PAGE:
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Ceremony of the Release of the Census Main Results
Statement by Mr Vijay Nambiar Special Adviser to the Secretary-General on Myanmar
Nay Pyi Taw, Myanmar
29 May 2015
Your Excellency U Thein Sein, President of the Republic of the Union of Myanmar,
Your Excellency Minister of Immigration and Population, U Khin Yi
Senior government officials present,
Members of the diplomatic corps, representatives of Donor countries,
UN colleagues, Members of the media,
Distinguished guests, Ladies and gentlemen,
It is an honour to be here today to this ceremony to mark the release of the main results of the Nationwide Population and Household Census undertaken last year by the Government of Myanmar. This is a monumental achievement.
For the first time in three decades, and despite many challenges, Myanmar has a reliable demographic profile of its population. Such a profile will be of immense utility for both the development as well as the democratic process in the country.
Many people have helped achieve this success — officials of the MoIP, technical staff of the DoP, the UNFPA country office, international advisers and observers, the over 100,000 teachers and others who served as enumerators, and the millions of people who participated.
At the United Nations we are proud to have collaborated with the Government of Myanmar in this important project.
The support from international donors was also critical in carrying out this costly but essential exercise.
It was just three years ago here in Nay Pyi Taw that the UN Secretary-General witnessed the exchange of letters formally launching the 2014 Population and Household Census mechanism, and committing Myanmar to following international standards for conducting the census. That kicked off a massive and complex process, on a very ambitious timeline.
As the country had not undertaken a census in 30 years, capacity had to be built from the ground up with international support, in all aspects of the census, including mapping, logistics and data processing.
A wide-ranging outreach effort was also needed to raise public awareness about the census process and purpose, and ensure the support of leaders from diverse communities throughout the country.
While we celebrate the realization of this project, we must also recognize that the census was not without problems, and that the project has had to face some important challenges that called for continued outreach and dialogue.
Organizing all this in such a short time span and amid an ambitious process of democratic reform was daunting, and there were some who felt the census should have waited until after the 2015 elections.
But such a postponement would have delayed the availability of essential population data by at least three more years and would have left the country without accurate data needed to guide decisions relating to people’s well-being, economic investments, policy making, development planning, infrastructure and the improvement of health, education, sanitation, and a variety of other social services.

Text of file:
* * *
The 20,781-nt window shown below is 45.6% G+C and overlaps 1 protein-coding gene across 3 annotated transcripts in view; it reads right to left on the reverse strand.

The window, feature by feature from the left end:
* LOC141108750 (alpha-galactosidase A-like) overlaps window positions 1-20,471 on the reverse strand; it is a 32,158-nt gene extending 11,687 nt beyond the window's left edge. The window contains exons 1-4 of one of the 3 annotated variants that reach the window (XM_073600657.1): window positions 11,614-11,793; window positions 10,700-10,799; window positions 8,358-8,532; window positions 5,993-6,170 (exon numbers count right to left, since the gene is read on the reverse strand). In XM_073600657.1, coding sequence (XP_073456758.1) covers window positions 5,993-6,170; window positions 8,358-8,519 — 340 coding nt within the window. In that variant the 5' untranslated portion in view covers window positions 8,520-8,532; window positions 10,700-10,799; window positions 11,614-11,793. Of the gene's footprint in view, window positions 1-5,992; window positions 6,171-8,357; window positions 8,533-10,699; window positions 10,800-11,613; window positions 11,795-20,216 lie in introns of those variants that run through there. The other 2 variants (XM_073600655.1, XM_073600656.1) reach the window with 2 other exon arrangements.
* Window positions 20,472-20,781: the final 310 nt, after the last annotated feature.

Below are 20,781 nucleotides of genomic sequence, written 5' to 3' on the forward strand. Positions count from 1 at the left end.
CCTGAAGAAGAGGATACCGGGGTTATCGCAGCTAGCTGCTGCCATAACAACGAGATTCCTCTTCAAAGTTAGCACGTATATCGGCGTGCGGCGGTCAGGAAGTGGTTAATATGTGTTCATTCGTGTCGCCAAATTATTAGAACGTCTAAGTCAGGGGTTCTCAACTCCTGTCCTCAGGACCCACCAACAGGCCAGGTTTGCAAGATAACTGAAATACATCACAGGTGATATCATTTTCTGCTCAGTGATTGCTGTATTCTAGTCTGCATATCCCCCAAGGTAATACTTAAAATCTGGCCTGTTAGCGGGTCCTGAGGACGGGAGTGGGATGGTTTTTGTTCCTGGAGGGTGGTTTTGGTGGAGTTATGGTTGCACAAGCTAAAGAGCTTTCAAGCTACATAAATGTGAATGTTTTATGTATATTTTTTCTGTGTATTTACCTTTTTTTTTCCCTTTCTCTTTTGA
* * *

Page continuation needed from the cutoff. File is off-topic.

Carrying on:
The collection of data, while labour intensive, was an immensely edifying experience. It was a massive national exercise of participation involving people of all social levels and ethnic backgrounds, building trust between government officials and local communities.
Admittedly, there have been some significant challenges. A wide range of organizations including ethnic armed groups were engaged in the pre-census dialogue on modalities to ensure that everyone would be counted, even in regions that never had a census before. Trust had to be built on all sides to make this happen, and this was, by and large, achieved. Such trust building will be critical to Myanmar’s all-important ongoing peace process.
The scope of the census was breathtaking. In just 12 days, more than 50 million people were enumerated, almost 98 per cent of Myanmar’s population, in thousands of localities including the country’s most remote places.
Today we know with confidence how many people live in almost every state and township, their age breakdown and other details crucial to planning. After further analysis, we will know a great deal more about people’s economic activities as well as invaluable information for promoting sustainable development through economic reform and sound investments.
While recognizing the achievements of the census, we must not overlook some of its shortcomings. In northern Rakhine, a considerable segment of the population was left out of the exercise amid ongoing communal tensions and the demand of many local people to self-identify as Rohingya, a demand that was not conceded by the authorities. This controversy prevented many people from being counted and census maps were used to estimate the number of uncounted people. Other details necessary for a complete census in this region remain un-provided. It will be necessary to conduct social surveys in the months ahead to help fill this data gap.
The official list of ethnic groups used in the census was also a source of disagreement and misgivings. The Government has wisely decided to convene a consultative process to revise the categorization to represent Myanmar’s ethnic diversity more accurately before it releases ethnic data. This upcoming negotiation, while not part of the census process, will be a critical step in Myanmar’s democratization. It will require time, patience, dedication and the broadest possible engagement of ethnic groups and communities.
Now that the census is over, an equally complex process must begin: the country must build its capacity to use the data for effective planning and decision making; these efforts should help increase accountability and good governance. The UN stands ready to support the Government in this vital endeavour.